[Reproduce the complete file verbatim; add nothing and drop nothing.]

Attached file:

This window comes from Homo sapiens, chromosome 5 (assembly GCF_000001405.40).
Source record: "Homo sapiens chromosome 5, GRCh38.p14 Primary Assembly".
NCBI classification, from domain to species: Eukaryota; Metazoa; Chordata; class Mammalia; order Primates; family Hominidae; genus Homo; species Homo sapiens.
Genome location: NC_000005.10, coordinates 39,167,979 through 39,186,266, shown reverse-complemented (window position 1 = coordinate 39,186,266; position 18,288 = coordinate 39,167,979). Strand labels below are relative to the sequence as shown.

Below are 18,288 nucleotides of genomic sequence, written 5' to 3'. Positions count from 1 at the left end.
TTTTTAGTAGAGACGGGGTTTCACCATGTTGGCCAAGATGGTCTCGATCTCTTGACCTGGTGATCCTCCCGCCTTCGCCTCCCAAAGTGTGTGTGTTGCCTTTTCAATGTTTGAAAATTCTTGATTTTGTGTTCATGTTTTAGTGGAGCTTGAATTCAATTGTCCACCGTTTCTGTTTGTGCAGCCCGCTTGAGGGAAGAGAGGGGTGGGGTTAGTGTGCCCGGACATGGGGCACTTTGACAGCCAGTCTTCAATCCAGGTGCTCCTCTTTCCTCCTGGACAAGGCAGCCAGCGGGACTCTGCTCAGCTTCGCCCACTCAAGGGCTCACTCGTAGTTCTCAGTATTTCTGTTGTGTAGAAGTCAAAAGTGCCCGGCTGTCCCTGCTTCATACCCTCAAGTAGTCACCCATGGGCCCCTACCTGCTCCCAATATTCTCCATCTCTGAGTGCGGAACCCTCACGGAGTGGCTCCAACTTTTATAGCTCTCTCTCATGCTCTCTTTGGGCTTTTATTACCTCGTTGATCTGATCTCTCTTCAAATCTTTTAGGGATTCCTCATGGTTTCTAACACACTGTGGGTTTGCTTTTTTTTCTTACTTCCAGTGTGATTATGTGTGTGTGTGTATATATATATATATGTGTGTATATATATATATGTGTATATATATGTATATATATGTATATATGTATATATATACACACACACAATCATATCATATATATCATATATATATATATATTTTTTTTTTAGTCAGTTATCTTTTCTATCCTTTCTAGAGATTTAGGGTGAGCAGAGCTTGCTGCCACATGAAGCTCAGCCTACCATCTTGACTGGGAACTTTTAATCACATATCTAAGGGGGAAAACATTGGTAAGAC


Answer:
This window comes from Homo sapiens, chromosome 5 (assembly GCF_000001405.40).
Source record: "Homo sapiens chromosome 5, GRCh38.p14 Primary Assembly".
NCBI classification, from domain to species: Eukaryota; Metazoa; Chordata; class Mammalia; order Primates; family Hominidae; genus Homo; species Homo sapiens.
Genome location: NC_000005.10, coordinates 39,167,979 through 39,186,266, shown reverse-complemented (window position 1 = coordinate 39,186,266; position 18,288 = coordinate 39,167,979). Strand labels below are relative to the sequence as shown.

Below are 18,288 nucleotides of genomic sequence, written 5' to 3'. Positions count from 1 at the left end.
TTTTTAGTAGAGACGGGGTTTCACCATGTTGGCCAAGATGGTCTCGATCTCTTGACCTGGTGATCCTCCCGCCTTCGCCTCCCAAAGTGTGTGTGTTGCCTTTTCAATGTTTGAAAATTCTTGATTTTGTGTTCATGTTTTAGTGGAGCTTGAATTCAATTGTCCACCGTTTCTGTTTGTGCAGCCCGCTTGAGGGAAGAGAGGGGTGGGGTTAGTGTGCCCGGACATGGGGCACTTTGACAGCCAGTCTTCAATCCAGGTGCTCCTCTTTCCTCCTGGACAAGGCAGCCAGCGGGACTCTGCTCAGCTTCGCCCACTCAAGGGCTCACTCGTAGTTCTCAGTATTTCTGTTGTGTAGAAGTCAAAAGTGCCCGGCTGTCCCTGCTTCATACCCTCAAGTAGTCACCCATGGGCCCCTACCTGCTCCCAATATTCTCCATCTCTGAGTGCGGAACCCTCACGGAGTGGCTCCAACTTTTATAGCTCTCTCTCATGCTCTCTTTGGGCTTTTATTACCTCGTTGATCTGATCTCTCTTCAAATCTTTTAGGGATTCCTCATGGTTTCTAACACACTGTGGGTTTGCTTTTTTTTCTTACTTCCAGTGTGATTATGTGTGTGTGTGTATATATATATATATGTGTGTATATATATATATGTGTATATATATGTATATATATGTATATATGTATATATATACACACACACAATCATATCATATATATCATATATATATATATATTTTTTTTTTAGTCAGTTATCTTTTCTATCCTTTCTAGAGATTTAGGGTGAGCAGAGCTTGCTGCCACATGAAGCTCAGCCTACCATCTTGACTGGGAACTTTTAATCACATATCTAAGGGGGAAAACATTGGTAAGAC